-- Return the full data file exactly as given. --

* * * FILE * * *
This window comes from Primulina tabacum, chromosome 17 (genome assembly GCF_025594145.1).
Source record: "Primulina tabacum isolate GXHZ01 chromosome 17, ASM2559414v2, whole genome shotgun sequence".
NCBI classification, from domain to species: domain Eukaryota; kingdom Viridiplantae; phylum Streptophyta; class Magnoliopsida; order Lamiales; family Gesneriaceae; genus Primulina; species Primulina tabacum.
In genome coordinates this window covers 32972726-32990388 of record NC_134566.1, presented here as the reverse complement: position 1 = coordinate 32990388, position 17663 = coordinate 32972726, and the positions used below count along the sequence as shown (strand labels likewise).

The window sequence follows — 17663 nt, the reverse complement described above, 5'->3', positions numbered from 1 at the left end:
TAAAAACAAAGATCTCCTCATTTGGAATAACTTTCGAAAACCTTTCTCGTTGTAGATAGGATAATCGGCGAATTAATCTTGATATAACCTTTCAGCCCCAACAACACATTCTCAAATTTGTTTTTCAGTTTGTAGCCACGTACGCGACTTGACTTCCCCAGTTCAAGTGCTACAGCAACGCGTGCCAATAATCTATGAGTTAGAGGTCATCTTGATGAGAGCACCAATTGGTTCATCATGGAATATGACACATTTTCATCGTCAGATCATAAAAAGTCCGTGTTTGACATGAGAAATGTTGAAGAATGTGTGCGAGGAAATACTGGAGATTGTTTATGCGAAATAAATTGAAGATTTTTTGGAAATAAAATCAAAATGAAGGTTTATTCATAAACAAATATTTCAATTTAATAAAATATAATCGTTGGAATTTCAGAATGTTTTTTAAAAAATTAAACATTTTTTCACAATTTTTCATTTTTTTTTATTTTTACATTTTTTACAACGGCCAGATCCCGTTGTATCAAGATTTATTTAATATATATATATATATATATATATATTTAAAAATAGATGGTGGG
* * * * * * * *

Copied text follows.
This window comes from Primulina tabacum, chromosome 17 (genome assembly GCF_025594145.1).
Source record: "Primulina tabacum isolate GXHZ01 chromosome 17, ASM2559414v2, whole genome shotgun sequence".
NCBI classification, from domain to species: domain Eukaryota; kingdom Viridiplantae; phylum Streptophyta; class Magnoliopsida; order Lamiales; family Gesneriaceae; genus Primulina; species Primulina tabacum.
In genome coordinates this window covers 32972726-32990388 of record NC_134566.1, presented here as the reverse complement: position 1 = coordinate 32990388, position 17663 = coordinate 32972726, and the positions used below count along the sequence as shown (strand labels likewise).

The window sequence follows — 17663 nt, the reverse complement described above, 5'->3', positions numbered from 1 at the left end:
TAAAAACAAAGATCTCCTCATTTGGAATAACTTTCGAAAACCTTTCTCGTTGTAGATAGGATAATCGGCGAATTAATCTTGATATAACCTTTCAGCCCCAACAACACATTCTCAAATTTGTTTTTCAGTTTGTAGCCACGTACGCGACTTGACTTCCCCAGTTCAAGTGCTACAGCAACGCGTGCCAATAATCTATGAGTTAGAGGTCATCTTGATGAGAGCACCAATTGGTTCATCATGGAATATGACACATTTTCATCGTCAGATCATAAAAAGTCCGTGTTTGACATGAGAAATGTTGAAGAATGTGTGCGAGGAAATACTGGAGATTGTTTATGCGAAATAAATTGAAGATTTTTTGGAAATAAAATCAAAATGAAGGTTTATTCATAAACAAATATTTCAATTTAATAAAATATAATCGTTGGAATTTCAGAATGTTTTTTAAAAAATTAAACATTTTTTCACAATTTTTCATTTTTTTTTATTTTTACATTTTTTACAACGGCCAGATCCCGTTGTATCAAGATTTATTTAATATATATATATATATATATATATATTTAAAAATAGATGGTGGG